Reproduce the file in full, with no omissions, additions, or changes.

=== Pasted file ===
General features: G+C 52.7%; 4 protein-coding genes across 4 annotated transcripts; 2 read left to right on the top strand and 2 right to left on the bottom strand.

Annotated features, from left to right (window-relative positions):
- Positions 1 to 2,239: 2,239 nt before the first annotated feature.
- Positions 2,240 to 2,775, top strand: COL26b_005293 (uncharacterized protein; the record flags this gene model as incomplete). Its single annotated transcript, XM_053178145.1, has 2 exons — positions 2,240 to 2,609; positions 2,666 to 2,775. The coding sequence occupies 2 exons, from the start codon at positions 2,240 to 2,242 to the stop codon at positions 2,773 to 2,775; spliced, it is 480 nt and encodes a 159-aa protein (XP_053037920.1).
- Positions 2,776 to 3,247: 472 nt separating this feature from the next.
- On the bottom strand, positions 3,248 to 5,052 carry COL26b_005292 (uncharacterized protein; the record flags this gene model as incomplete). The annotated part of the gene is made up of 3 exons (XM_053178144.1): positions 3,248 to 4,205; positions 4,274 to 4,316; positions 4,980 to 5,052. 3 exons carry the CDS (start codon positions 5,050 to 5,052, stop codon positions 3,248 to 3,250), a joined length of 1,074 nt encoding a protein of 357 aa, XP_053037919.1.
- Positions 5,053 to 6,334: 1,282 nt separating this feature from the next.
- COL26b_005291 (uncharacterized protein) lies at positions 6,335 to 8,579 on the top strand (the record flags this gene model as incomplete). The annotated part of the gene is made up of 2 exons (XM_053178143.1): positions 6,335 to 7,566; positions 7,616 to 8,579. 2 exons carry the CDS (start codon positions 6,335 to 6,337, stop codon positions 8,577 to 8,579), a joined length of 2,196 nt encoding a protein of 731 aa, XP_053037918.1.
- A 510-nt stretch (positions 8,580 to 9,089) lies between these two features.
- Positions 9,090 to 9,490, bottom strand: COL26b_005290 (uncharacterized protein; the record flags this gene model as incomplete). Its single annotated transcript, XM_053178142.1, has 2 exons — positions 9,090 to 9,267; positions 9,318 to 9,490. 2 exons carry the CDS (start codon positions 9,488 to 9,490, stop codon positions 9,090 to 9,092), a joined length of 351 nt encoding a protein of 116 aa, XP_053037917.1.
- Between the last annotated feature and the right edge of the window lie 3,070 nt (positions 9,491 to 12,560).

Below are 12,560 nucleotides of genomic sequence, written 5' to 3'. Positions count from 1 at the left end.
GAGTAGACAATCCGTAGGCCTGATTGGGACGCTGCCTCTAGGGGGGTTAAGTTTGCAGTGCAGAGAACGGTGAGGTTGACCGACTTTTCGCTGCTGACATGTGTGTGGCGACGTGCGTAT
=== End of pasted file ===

General features: G+C 52.7%; 4 protein-coding genes across 4 annotated transcripts; 2 read left to right on the top strand and 2 right to left on the bottom strand.

Annotated features, from left to right (window-relative positions):
- Positions 1 to 2,239: 2,239 nt before the first annotated feature.
- Positions 2,240 to 2,775, top strand: COL26b_005293 (uncharacterized protein; the record flags this gene model as incomplete). Its single annotated transcript, XM_053178145.1, has 2 exons — positions 2,240 to 2,609; positions 2,666 to 2,775. The coding sequence occupies 2 exons, from the start codon at positions 2,240 to 2,242 to the stop codon at positions 2,773 to 2,775; spliced, it is 480 nt and encodes a 159-aa protein (XP_053037920.1).
- Positions 2,776 to 3,247: 472 nt separating this feature from the next.
- On the bottom strand, positions 3,248 to 5,052 carry COL26b_005292 (uncharacterized protein; the record flags this gene model as incomplete). The annotated part of the gene is made up of 3 exons (XM_053178144.1): positions 3,248 to 4,205; positions 4,274 to 4,316; positions 4,980 to 5,052. 3 exons carry the CDS (start codon positions 5,050 to 5,052, stop codon positions 3,248 to 3,250), a joined length of 1,074 nt encoding a protein of 357 aa, XP_053037919.1.
- Positions 5,053 to 6,334: 1,282 nt separating this feature from the next.
- COL26b_005291 (uncharacterized protein) lies at positions 6,335 to 8,579 on the top strand (the record flags this gene model as incomplete). The annotated part of the gene is made up of 2 exons (XM_053178143.1): positions 6,335 to 7,566; positions 7,616 to 8,579. 2 exons carry the CDS (start codon positions 6,335 to 6,337, stop codon positions 8,577 to 8,579), a joined length of 2,196 nt encoding a protein of 731 aa, XP_053037918.1.
- A 510-nt stretch (positions 8,580 to 9,089) lies between these two features.
- Positions 9,090 to 9,490, bottom strand: COL26b_005290 (uncharacterized protein; the record flags this gene model as incomplete). Its single annotated transcript, XM_053178142.1, has 2 exons — positions 9,090 to 9,267; positions 9,318 to 9,490. 2 exons carry the CDS (start codon positions 9,488 to 9,490, stop codon positions 9,090 to 9,092), a joined length of 351 nt encoding a protein of 116 aa, XP_053037917.1.
- Between the last annotated feature and the right edge of the window lie 3,070 nt (positions 9,491 to 12,560).

Below are 12,560 nucleotides of genomic sequence, written 5' to 3'. Positions count from 1 at the left end.
GAGTAGACAATCCGTAGGCCTGATTGGGACGCTGCCTCTAGGGGGGTTAAGTTTGCAGTGCAGAGAACGGTGAGGTTGACCGACTTTTCGCTGCTGACATGTGTGTGGCGACGTGCGTAT